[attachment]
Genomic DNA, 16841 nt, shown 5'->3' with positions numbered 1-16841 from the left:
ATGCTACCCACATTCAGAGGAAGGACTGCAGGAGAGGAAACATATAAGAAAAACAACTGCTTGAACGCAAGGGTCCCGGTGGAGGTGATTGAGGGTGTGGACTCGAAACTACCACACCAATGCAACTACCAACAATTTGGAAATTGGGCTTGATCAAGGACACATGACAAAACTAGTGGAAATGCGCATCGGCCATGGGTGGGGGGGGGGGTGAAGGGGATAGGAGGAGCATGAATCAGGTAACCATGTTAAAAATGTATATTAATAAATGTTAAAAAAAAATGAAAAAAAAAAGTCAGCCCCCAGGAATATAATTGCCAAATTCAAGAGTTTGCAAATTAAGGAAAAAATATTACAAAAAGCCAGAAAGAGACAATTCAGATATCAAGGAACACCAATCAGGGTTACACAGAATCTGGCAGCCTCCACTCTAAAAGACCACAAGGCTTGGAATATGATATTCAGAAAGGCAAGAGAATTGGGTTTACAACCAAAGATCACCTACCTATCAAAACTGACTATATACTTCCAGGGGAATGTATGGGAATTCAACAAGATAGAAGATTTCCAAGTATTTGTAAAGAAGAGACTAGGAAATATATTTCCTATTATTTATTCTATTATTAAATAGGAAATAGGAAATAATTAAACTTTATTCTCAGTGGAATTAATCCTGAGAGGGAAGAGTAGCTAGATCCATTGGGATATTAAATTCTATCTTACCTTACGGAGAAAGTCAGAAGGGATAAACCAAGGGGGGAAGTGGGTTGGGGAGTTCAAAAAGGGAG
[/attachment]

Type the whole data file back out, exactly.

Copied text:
Genomic DNA, 16841 nt, shown 5'->3' with positions numbered 1-16841 from the left:
ATGCTACCCACATTCAGAGGAAGGACTGCAGGAGAGGAAACATATAAGAAAAACAACTGCTTGAACGCAAGGGTCCCGGTGGAGGTGATTGAGGGTGTGGACTCGAAACTACCACACCAATGCAACTACCAACAATTTGGAAATTGGGCTTGATCAAGGACACATGACAAAACTAGTGGAAATGCGCATCGGCCATGGGTGGGGGGGGGGGTGAAGGGGATAGGAGGAGCATGAATCAGGTAACCATGTTAAAAATGTATATTAATAAATGTTAAAAAAAAATGAAAAAAAAAAGTCAGCCCCCAGGAATATAATTGCCAAATTCAAGAGTTTGCAAATTAAGGAAAAAATATTACAAAAAGCCAGAAAGAGACAATTCAGATATCAAGGAACACCAATCAGGGTTACACAGAATCTGGCAGCCTCCACTCTAAAAGACCACAAGGCTTGGAATATGATATTCAGAAAGGCAAGAGAATTGGGTTTACAACCAAAGATCACCTACCTATCAAAACTGACTATATACTTCCAGGGGAATGTATGGGAATTCAACAAGATAGAAGATTTCCAAGTATTTGTAAAGAAGAGACTAGGAAATATATTTCCTATTATTTATTCTATTATTAAATAGGAAATAGGAAATAATTAAACTTTATTCTCAGTGGAATTAATCCTGAGAGGGAAGAGTAGCTAGATCCATTGGGATATTAAATTCTATCTTACCTTACGGAGAAAGTCAGAAGGGATAAACCAAGGGGGGAAGTGGGTTGGGGAGTTCAAAAAGGGAG